Text Review #2

Cast Member Confidential by Chris Mitchell follows his return to working at Walt Disney World after a personal crisis causes him to move back to Florida. He works as a PhotoPass photographer at the different parks mainly working with the characters.

Throughout this book Michell does a very good job of recreating scenes. I believe this is the best part of his storytelling. He has very detailed conversations that he recounts in the books. There are two stories that really stuck with me. They are both used to back up the idea that no one has ever died on Disney property.

The first story opens the book. He recounts his time while working as a roaming photographer that a parade performer working as Tarzan jumped off the parade float and saved a boy who was drowning in the lake in the park.

The second story is the end of the book. Mitchell witnesses a character attendant having a heart attack during his shift. He runs across the park in order to perform CPR and ends up getting berated by his superiors. He learns later that the man was not declared dead until the ambulance left what would be considered Disney property. This story was the reason he quit his job at Disney.

Mitchell describes a number of interesting people and situations he encounters during his time at Disney. He talks about the divide between the regular employees and the employees that play the characters. He also talks about the hierarchy within the character performer field, the top of that heap being the face characters.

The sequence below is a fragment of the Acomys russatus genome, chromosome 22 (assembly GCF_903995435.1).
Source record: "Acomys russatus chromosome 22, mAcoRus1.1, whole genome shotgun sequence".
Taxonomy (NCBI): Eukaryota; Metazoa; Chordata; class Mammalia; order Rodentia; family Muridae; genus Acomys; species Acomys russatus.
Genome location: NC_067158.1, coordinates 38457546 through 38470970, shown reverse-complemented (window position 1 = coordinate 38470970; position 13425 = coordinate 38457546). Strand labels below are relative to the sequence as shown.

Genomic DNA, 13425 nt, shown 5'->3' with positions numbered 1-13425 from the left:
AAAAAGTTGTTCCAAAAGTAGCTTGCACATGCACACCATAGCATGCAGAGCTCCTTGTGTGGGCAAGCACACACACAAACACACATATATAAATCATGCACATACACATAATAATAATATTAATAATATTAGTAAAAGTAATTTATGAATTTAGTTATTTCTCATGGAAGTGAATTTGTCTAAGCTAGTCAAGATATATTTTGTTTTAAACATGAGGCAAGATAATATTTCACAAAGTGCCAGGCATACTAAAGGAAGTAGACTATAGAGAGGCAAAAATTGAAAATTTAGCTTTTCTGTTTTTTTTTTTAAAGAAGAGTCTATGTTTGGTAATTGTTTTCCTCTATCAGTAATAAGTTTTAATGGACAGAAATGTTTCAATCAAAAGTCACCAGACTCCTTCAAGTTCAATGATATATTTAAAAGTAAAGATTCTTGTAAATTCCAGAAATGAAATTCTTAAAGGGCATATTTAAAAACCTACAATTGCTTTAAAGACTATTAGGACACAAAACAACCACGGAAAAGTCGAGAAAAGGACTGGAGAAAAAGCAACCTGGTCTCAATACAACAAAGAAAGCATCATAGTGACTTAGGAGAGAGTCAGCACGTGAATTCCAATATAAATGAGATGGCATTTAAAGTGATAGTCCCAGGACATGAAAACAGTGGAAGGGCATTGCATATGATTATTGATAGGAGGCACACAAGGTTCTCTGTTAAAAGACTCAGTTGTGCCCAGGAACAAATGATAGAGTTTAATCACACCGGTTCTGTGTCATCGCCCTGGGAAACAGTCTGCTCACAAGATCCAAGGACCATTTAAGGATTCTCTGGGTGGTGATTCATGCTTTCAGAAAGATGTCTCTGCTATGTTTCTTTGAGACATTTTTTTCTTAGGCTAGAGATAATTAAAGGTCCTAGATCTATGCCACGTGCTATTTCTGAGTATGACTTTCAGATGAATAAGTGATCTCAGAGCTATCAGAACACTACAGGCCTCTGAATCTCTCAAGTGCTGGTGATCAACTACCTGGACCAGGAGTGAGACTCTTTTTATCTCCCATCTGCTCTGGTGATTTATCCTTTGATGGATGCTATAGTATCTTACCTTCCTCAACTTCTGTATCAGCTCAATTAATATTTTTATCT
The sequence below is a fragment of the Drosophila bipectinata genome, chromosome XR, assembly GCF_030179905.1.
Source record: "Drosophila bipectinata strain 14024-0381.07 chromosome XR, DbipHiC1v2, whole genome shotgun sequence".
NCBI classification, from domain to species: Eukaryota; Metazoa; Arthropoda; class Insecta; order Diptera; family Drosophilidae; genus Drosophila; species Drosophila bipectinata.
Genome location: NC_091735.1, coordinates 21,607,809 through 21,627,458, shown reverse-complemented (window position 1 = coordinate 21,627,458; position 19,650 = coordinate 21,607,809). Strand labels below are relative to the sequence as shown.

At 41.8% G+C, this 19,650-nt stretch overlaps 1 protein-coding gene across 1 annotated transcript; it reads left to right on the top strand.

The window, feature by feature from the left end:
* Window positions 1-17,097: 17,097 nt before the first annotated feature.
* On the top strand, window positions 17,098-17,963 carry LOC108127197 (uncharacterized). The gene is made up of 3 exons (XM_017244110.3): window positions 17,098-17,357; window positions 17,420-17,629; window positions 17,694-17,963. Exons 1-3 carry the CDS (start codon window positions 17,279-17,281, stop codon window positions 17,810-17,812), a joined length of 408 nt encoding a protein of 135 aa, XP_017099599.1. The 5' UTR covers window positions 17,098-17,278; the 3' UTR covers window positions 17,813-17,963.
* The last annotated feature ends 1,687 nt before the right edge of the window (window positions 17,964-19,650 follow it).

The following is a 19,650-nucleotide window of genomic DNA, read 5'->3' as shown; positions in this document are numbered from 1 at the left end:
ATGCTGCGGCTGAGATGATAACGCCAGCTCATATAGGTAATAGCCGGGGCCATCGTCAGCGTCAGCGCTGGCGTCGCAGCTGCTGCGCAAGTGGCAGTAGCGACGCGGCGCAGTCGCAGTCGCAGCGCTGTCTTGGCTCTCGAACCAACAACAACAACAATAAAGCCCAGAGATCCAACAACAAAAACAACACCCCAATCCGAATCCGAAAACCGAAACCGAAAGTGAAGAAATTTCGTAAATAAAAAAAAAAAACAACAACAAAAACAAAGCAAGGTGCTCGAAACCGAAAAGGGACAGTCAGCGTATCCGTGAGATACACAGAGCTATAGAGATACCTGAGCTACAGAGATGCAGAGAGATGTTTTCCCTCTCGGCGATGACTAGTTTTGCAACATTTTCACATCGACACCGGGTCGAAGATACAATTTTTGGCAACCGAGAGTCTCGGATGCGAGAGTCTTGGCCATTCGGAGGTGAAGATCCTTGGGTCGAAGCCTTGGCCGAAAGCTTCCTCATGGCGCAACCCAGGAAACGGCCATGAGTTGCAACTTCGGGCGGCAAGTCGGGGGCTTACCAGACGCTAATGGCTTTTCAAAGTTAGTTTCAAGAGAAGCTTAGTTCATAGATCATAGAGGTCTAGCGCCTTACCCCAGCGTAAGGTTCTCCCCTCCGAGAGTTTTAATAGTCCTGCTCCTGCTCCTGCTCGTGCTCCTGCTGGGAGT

As a photographer, Mitchell was able to infiltrate the character performer circle since he was always with them. He was also able to take banned photos, such as Goofy smoking, and develop them before his boss found out. This gained him the trust of the character performers and he was able to learn of the shady things they did, including selling drugs out of the fur suits.

This book seems a little hard to believe to me. I can absolutely believe that the performers are the trouble makers of the park but the amount of stories he has makes me question the legitimacy of the book. Also since Mitchell was a professional skateboarder and photographer before writing the book he doesn’t have the legitimacy of being an established journalist beforehand.

Since I have been to Disney eighteen times and am currently planning another trip I find this book very interesting. It also helps that I want to be a performer and I know that theme park work could be a logical career move at some point I enjoy hearing all the backstage stuff. If someone is a Disney-buff I think they will also enjoy this book.

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